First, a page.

[1] Prior sections and subsections of the Unemployment Compensation Law4 do provide for the administrative levy and assessment of the contributions as taxes; and also for a notice and hearing before the Unemployment Compensation Commission. But subsections (e-8), (g), (h) and (i) of Sec. 9436, supra, are the ones *Page 1047 providing for enforcing collection thereof. The first two of these (quoted above) permit the filing in the circuit court of a certificate of final assessment showing past due contributions, and the direct issuance of an execution based thereon. Subsections (h) and (i) authorize a civil action against employers who default in the payment of the contributions, to which the employer shall be precluded from asserting any defense if he has failed to exhaust his administrative remedies. The two procedures are made cumulative, and pursuit of one is not to be construed as an election excluding the other.

    In this case, as stated, the relators followed the procedure under subsec's (e-8) and (g), which gives the certificate of unpaid contributions, when filed, the force and effect of a final judgment of the circuit court, though no notice issuing out of that court to the delinquent employer is required. And subsection (g) further authorizes the issuance of an execution at the request of the Commission, as is provided in the case of other judgments. Plainly the filed certificate is put on a parity with any judgment of the court. But Sec. 1391 provides that whenever an execution against a judgment debtor shall be returned unsatisfied, the judgment creditor shall be entitled to a court order requiring him to appear for examination under oath. And Sec's 1560 and 1561 similarly provide that all persons may be summoned as garnishees. Indeed, the respondent's return in this case states the bank account of Manzella was garnisheed. Now if any controversy should arise with respect to the garnishment, who would hear it? And if the execution itself were fundamentally defective would the judgment debtor be precluded from raising that question? We think it clear that the court out of which the execution issued would have jurisdiction over those matters.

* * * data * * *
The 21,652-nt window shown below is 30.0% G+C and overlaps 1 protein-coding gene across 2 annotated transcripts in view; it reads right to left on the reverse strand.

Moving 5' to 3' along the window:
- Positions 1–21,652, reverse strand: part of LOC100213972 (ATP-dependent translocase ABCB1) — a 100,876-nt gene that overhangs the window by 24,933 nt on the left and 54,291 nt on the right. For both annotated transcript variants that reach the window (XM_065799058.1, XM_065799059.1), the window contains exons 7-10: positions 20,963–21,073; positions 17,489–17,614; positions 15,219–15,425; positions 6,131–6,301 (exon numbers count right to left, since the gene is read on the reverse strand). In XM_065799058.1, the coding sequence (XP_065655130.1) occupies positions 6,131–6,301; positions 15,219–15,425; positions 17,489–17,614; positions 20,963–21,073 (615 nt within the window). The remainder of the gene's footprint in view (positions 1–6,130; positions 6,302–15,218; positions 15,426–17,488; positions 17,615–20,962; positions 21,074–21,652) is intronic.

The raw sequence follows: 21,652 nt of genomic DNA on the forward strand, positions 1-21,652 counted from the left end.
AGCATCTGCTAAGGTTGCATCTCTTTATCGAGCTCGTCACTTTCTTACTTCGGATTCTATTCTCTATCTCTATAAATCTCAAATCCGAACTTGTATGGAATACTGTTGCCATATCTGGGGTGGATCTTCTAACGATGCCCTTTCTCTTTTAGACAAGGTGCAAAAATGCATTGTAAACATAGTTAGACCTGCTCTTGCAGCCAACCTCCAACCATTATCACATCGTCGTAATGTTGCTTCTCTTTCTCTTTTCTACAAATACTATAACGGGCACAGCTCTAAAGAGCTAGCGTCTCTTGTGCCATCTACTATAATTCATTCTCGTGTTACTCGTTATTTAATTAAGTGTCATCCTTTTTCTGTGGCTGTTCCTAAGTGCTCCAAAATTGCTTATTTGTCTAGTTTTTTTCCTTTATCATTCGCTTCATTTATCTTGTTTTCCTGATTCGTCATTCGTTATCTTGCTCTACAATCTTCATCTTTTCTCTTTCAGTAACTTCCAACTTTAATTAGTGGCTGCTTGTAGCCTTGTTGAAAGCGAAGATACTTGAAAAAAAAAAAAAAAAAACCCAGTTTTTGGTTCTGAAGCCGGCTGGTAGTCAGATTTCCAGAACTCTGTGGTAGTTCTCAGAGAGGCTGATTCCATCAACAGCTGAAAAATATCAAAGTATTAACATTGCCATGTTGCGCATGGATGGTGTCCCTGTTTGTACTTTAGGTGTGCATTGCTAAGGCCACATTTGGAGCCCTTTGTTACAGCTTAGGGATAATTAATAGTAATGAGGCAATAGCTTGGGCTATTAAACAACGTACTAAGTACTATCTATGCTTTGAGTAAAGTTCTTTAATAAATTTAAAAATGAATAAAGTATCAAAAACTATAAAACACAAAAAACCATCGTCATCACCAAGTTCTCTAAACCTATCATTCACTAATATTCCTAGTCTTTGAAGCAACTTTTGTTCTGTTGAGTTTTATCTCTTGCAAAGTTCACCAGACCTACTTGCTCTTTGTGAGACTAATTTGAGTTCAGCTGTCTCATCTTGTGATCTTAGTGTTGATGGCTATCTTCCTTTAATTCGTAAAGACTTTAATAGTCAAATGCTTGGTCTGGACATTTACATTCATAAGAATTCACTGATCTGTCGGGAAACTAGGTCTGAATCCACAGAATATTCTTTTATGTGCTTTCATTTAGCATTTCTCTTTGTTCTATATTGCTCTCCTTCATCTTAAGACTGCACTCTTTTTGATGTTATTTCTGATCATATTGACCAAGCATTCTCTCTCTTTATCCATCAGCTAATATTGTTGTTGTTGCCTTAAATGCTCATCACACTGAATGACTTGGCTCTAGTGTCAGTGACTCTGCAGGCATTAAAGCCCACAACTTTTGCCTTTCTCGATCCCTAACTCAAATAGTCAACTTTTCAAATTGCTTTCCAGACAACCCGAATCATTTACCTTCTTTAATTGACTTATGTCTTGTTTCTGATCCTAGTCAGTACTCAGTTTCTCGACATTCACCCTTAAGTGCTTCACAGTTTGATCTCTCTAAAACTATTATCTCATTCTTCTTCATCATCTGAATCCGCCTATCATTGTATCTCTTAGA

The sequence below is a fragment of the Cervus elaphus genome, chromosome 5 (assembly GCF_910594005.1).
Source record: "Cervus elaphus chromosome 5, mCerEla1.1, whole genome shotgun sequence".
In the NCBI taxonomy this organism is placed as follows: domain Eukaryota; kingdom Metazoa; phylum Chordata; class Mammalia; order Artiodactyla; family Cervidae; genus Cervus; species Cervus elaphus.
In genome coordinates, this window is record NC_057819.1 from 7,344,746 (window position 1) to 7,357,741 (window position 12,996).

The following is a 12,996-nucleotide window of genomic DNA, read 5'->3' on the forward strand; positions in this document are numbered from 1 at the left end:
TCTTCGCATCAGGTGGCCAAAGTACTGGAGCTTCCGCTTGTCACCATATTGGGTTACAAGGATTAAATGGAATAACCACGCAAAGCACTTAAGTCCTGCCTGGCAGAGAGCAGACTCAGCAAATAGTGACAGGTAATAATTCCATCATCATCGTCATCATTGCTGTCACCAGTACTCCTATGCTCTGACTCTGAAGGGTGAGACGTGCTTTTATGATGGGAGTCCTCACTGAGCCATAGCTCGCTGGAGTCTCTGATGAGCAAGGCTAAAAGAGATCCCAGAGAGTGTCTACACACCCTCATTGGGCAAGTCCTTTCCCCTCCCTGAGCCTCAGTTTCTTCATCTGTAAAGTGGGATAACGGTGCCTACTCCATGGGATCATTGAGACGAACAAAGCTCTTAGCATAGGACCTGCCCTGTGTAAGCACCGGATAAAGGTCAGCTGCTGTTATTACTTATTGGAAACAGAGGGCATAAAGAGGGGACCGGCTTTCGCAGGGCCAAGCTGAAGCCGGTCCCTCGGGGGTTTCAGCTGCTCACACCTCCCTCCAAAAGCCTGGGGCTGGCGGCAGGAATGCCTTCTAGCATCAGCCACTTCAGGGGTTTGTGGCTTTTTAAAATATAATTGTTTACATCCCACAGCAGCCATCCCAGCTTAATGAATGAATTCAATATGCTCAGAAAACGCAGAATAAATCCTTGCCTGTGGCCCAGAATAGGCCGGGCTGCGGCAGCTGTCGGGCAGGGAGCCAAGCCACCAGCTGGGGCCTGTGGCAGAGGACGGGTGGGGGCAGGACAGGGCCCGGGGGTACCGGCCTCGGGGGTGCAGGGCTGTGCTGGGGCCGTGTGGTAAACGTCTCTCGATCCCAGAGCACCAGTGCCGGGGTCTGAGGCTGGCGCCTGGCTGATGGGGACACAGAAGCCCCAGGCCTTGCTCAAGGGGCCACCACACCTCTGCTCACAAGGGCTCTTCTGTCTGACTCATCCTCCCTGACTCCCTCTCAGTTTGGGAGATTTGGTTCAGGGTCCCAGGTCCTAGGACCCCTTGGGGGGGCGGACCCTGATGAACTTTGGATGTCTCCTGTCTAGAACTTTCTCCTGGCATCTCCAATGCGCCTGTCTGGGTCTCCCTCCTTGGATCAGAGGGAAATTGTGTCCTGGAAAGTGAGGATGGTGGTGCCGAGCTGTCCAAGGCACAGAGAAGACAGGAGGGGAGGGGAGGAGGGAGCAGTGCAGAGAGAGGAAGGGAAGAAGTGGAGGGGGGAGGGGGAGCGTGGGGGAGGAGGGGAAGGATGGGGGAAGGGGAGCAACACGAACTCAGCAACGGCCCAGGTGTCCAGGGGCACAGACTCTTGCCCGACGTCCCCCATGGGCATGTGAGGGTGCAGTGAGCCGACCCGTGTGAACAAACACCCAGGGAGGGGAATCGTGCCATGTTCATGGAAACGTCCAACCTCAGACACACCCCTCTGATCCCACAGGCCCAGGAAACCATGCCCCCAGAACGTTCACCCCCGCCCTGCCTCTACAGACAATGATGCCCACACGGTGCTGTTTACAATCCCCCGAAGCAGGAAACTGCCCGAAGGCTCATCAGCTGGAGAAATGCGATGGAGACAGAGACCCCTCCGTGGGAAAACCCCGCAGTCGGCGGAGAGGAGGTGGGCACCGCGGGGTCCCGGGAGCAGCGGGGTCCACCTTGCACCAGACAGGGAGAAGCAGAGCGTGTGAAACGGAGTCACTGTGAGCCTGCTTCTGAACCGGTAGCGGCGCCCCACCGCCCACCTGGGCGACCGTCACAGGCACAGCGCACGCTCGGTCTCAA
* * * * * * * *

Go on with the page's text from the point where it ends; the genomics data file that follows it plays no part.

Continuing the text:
[2] And as to the underlying administrative proceedings for the levy and assessment of the tax. Would there not be some court in which the judgment debtor could challenge their validity on fundamental constitutional grounds? Even if the tax collection proceeding here had been wholly in the circuit court from beginning to end, and based on service by publication culminating in a judgment, the statute could not make the prior administrative proceedings conclusive evidence of their own validity, if essential jurisdictional requirements had been ignored. It was so held in Spitcaufsky v. Hatten, supra,353 Mo. 94, 117, 182 S.W.2d l.c. 100 (24), though it was further said the judgment of the court on the administrative proceedings, as prima facie evidence, would be binding if the court had jurisdiction.

    [3] Relators seek a rule absolute in prohibition on the theory: that the filing of the certificate of delinquent contributions in respondent's court, and the issuance, service and levy of an execution were administrative acts; and that the respondent's entertainment of the motion to quash the execution was void and outside his jurisdiction *Page 1048 because it invaded a purely administrative field. Yet they seek to clothe the certificate with all the attributes of a judgment, although Manzella had never theretofore had a day in court, as such, and was not (they say) entitled to one after the certificate became in effect a judgment.

    This is contrary to fundamental law and to our decisions. To say that the Unemployment Compensation Commission, by the mere act of filing in the office of the clerk of a court a certificate of the amount of contributions due from an employer, can give the certificate the full force and effect of a judgment, is to make the Commission a court. But under the constitution a purely administrative body, or even a quasi-judicial body, cannot be a court. This was held of the former State Board of Mediation and Arbitration;5 and of the Railroad and Warehouse Commission and the Public Service Commission.6 The Workmen's Compensation [34] Commission is said to be a ministerial and administrative body with incidental quasi-judicial powers.7 And the Social Security Commission and the Unemployment Compensation Commission have been classified as subordinate branches of the Executive Department.8 It is too clear for argument that they are not courts in a constitutional sense.